For example, with black, it leaves the colors unchanged while screening with white produces white. In any case, don’t worry if your image doesn’t look like the example I’m using.
Adjust to your liking
The result you’re looking for is rarely achieved by just doing this, so click on the layer that contains your second image, and modify it until you’re happy.
You can change its size by going to Menu > Edit > Transform. Then drag it with the Move tool from the top of the Toolbox. Add some filters by going into Menu > Filters or adjust its settings by adding Adjustment layers by clicking on the button from the bottom of the panel. Play with it until you’re satisfied.
Mask out unwanted bits
Once you’ve decided on the final image position, create a layer mask on that layer by clicking on the Add Layer Mask button at the bottom of the panel. Making sure that the mask is selected, use your Brush tool to paint in black in the areas where you don’t want the image showing.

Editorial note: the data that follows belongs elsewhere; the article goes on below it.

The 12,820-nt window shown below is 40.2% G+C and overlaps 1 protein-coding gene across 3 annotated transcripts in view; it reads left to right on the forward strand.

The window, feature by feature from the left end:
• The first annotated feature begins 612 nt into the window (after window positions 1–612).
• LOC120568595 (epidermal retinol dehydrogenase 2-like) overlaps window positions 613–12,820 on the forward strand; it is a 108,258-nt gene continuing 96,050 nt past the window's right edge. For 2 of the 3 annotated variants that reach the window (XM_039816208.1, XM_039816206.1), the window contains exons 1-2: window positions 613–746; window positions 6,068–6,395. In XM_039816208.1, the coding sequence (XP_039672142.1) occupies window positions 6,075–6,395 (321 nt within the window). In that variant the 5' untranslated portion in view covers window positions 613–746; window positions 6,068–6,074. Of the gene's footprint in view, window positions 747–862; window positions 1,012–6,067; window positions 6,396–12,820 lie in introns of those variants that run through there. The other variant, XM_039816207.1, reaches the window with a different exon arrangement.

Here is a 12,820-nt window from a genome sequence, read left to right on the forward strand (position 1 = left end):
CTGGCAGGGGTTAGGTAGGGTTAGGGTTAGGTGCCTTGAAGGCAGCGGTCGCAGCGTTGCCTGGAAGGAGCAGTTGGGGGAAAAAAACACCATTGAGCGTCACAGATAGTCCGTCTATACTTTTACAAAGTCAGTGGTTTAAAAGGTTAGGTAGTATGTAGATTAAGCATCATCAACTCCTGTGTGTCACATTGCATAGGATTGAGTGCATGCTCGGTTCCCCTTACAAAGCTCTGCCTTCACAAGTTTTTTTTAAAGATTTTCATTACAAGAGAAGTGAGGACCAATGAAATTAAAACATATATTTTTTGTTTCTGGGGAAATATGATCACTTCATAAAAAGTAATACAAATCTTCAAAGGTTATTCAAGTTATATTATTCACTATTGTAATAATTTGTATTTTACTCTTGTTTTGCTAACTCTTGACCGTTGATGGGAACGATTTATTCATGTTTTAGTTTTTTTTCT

It behaves like an eraser but without actually losing your pixels. That’s the great thing about masks, it just hides things. If you make a mistake all you need to do is change the brush to white and paint it back in.
Repeat the process with as many photos as you want to add. If you don’t want one image to be predominant but instead you want to have a blank canvas on which to put many smaller pieces, first open a blank canvas that will be your “negative” where you are going to combine your images.